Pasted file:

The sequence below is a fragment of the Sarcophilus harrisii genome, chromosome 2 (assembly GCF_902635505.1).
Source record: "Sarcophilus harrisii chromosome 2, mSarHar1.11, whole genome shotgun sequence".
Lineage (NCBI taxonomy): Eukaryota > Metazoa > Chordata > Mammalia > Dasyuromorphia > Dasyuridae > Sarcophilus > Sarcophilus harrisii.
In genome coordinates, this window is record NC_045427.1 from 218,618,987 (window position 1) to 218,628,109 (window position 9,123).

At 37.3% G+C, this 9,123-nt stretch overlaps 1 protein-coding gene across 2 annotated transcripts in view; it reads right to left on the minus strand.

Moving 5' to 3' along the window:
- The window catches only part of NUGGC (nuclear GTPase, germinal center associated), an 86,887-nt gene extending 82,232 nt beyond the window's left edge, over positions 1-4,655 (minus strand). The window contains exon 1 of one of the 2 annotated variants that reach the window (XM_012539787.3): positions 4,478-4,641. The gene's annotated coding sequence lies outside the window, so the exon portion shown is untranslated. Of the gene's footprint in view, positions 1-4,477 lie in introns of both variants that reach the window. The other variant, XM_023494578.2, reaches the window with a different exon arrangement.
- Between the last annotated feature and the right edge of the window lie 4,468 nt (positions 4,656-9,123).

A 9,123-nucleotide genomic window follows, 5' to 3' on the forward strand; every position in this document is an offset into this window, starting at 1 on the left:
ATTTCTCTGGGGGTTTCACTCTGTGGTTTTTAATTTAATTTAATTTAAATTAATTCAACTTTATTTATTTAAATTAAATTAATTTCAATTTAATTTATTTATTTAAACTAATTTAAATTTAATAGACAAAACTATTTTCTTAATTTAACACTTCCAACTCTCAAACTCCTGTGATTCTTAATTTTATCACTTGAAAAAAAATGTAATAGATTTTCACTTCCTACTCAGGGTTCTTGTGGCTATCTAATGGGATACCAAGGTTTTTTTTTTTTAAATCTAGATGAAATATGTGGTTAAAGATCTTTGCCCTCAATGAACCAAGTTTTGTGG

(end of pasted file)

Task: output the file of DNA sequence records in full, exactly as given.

The sequence below is a fragment of the Sarcophilus harrisii genome, chromosome 2 (assembly GCF_902635505.1).
Source record: "Sarcophilus harrisii chromosome 2, mSarHar1.11, whole genome shotgun sequence".
Lineage (NCBI taxonomy): Eukaryota > Metazoa > Chordata > Mammalia > Dasyuromorphia > Dasyuridae > Sarcophilus > Sarcophilus harrisii.
In genome coordinates, this window is record NC_045427.1 from 218,618,987 (window position 1) to 218,628,109 (window position 9,123).

At 37.3% G+C, this 9,123-nt stretch overlaps 1 protein-coding gene across 2 annotated transcripts in view; it reads right to left on the minus strand.

Moving 5' to 3' along the window:
- The window catches only part of NUGGC (nuclear GTPase, germinal center associated), an 86,887-nt gene extending 82,232 nt beyond the window's left edge, over positions 1-4,655 (minus strand). The window contains exon 1 of one of the 2 annotated variants that reach the window (XM_012539787.3): positions 4,478-4,641. The gene's annotated coding sequence lies outside the window, so the exon portion shown is untranslated. Of the gene's footprint in view, positions 1-4,477 lie in introns of both variants that reach the window. The other variant, XM_023494578.2, reaches the window with a different exon arrangement.
- Between the last annotated feature and the right edge of the window lie 4,468 nt (positions 4,656-9,123).

A 9,123-nucleotide genomic window follows, 5' to 3' on the forward strand; every position in this document is an offset into this window, starting at 1 on the left:
ATTTCTCTGGGGGTTTCACTCTGTGGTTTTTAATTTAATTTAATTTAAATTAATTCAACTTTATTTATTTAAATTAAATTAATTTCAATTTAATTTATTTATTTAAACTAATTTAAATTTAATAGACAAAACTATTTTCTTAATTTAACACTTCCAACTCTCAAACTCCTGTGATTCTTAATTTTATCACTTGAAAAAAAATGTAATAGATTTTCACTTCCTACTCAGGGTTCTTGTGGCTATCTAATGGGATACCAAGGTTTTTTTTTTTTAAATCTAGATGAAATATGTGGTTAAAGATCTTTGCCCTCAATGAACCAAGTTTTGTGG